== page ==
What is carpal tunnel syndrome?
It is compression of a nerve at your wrist, which can cause numbness, tingling and pain in your palm, thumb, and most of your fingertips (depicted in blue in the picture).
- poor wrist/arm positioning at a computer
- repetitive hand and wrist work (eg cooks, musicians, painters), especially in cold temperatures
- physical work involving vibration (such as driving motorbike, operating a drill)
- pregnancy, diabetes and being overweight are all linked to carpal tunnel syndrome, as are our genetics.
- women are at higher risk than men.
Symptoms generally start as mild, some can get better on their own, but others can get worse over time.
Anyone who does repetitive tasks should begin with a short warm-up period, take regular breaks, and avoid overexertion of the hand and finger muscles whenever possible.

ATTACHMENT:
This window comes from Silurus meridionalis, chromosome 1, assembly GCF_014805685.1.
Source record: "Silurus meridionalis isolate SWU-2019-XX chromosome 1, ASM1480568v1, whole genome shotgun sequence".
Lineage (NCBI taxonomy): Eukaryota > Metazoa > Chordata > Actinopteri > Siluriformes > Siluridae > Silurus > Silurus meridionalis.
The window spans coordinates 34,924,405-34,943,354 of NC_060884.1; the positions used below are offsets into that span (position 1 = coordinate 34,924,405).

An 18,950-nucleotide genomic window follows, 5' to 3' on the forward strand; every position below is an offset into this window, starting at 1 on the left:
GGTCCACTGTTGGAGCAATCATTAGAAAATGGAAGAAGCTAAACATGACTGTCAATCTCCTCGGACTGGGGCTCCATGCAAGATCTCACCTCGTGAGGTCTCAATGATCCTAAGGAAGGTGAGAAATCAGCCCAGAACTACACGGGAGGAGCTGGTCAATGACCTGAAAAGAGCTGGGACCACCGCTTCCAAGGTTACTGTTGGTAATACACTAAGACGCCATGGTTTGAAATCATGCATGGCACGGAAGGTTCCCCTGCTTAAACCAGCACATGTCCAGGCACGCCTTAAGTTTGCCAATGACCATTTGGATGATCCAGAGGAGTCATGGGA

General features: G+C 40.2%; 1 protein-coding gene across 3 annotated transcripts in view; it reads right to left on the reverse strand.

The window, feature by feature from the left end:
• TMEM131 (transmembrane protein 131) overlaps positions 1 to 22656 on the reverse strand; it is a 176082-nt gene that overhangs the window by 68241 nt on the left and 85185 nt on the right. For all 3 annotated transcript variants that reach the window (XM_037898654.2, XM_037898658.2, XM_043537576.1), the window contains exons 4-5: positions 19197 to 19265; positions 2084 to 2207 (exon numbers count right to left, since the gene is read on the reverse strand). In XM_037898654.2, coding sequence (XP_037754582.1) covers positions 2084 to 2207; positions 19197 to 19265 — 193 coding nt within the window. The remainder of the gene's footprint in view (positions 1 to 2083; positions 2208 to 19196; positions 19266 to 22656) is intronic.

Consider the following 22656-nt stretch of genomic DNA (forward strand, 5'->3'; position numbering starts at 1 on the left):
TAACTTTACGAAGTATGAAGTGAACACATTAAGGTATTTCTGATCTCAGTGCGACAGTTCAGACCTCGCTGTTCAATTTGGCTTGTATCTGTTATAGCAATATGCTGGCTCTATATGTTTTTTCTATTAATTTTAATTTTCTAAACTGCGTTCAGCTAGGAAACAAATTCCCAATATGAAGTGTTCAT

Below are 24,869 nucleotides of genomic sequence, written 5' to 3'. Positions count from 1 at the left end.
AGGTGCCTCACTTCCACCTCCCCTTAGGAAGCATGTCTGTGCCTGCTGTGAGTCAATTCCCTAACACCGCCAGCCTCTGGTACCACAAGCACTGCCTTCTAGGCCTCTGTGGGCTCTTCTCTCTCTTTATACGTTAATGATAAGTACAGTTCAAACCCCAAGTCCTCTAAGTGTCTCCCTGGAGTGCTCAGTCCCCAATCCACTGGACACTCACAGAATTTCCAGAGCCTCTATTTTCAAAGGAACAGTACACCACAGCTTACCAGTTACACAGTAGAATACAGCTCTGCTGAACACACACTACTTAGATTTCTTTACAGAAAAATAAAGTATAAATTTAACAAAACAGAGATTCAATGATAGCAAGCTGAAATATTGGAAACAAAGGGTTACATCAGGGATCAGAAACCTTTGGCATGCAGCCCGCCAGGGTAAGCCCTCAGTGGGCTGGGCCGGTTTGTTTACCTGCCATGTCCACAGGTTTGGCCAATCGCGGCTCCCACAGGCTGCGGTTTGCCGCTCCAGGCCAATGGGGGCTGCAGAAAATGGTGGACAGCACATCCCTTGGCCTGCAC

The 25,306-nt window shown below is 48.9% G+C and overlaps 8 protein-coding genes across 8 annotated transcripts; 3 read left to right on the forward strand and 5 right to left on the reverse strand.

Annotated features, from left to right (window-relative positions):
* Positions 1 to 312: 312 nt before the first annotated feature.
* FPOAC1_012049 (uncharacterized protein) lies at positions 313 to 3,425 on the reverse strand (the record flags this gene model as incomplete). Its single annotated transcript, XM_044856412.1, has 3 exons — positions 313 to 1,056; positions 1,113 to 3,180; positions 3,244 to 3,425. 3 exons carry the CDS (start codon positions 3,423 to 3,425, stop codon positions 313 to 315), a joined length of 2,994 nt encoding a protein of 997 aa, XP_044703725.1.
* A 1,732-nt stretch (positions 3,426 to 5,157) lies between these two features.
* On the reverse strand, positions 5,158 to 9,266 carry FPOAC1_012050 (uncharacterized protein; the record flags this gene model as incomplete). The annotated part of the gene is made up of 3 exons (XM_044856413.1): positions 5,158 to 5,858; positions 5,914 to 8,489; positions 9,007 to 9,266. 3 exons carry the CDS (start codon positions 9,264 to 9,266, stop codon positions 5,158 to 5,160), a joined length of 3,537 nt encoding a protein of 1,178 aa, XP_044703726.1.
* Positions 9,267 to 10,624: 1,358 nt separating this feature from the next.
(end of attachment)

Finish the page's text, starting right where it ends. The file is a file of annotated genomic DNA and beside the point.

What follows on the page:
1. Take multiple breaks:
- Shake or stretch the limbs
- Lean back in the chair
- Gently squeeze the shoulder blades together
- Stand up and walk around.
2. Good Posture, especially for typists and computer users.
- sit back into the chair with the shoulders relaxed.
- elbows should rest along the sides of the body, with wrists straight.
- feet should be firmly on the floor or on a footrest.
- typing materials and computer screen should be at eye level so that the neck does not bend over the work.
3. Good desk and chair.
Chairs should be adjustable for height, with a supportive backrest. Sit well into your chair to get the support out of it, and keep your chair close to the desk.
4. Keyboard and Mouse Tips.
- Keep the hands and wrists in a relaxed position to avoid excessive force on the keyboard.
- Use wrist rests, which fit under most keyboards, to help keep the wrists and fingers in a comfortable position.
- Keep the computer mouse close to the keyboard and the user’s body, to reduce excessive strain.
- Hold the mouse lightly, with the wrist and forearm relaxed. New mouse supports are also available that relieve stress on the hand and support the wrist.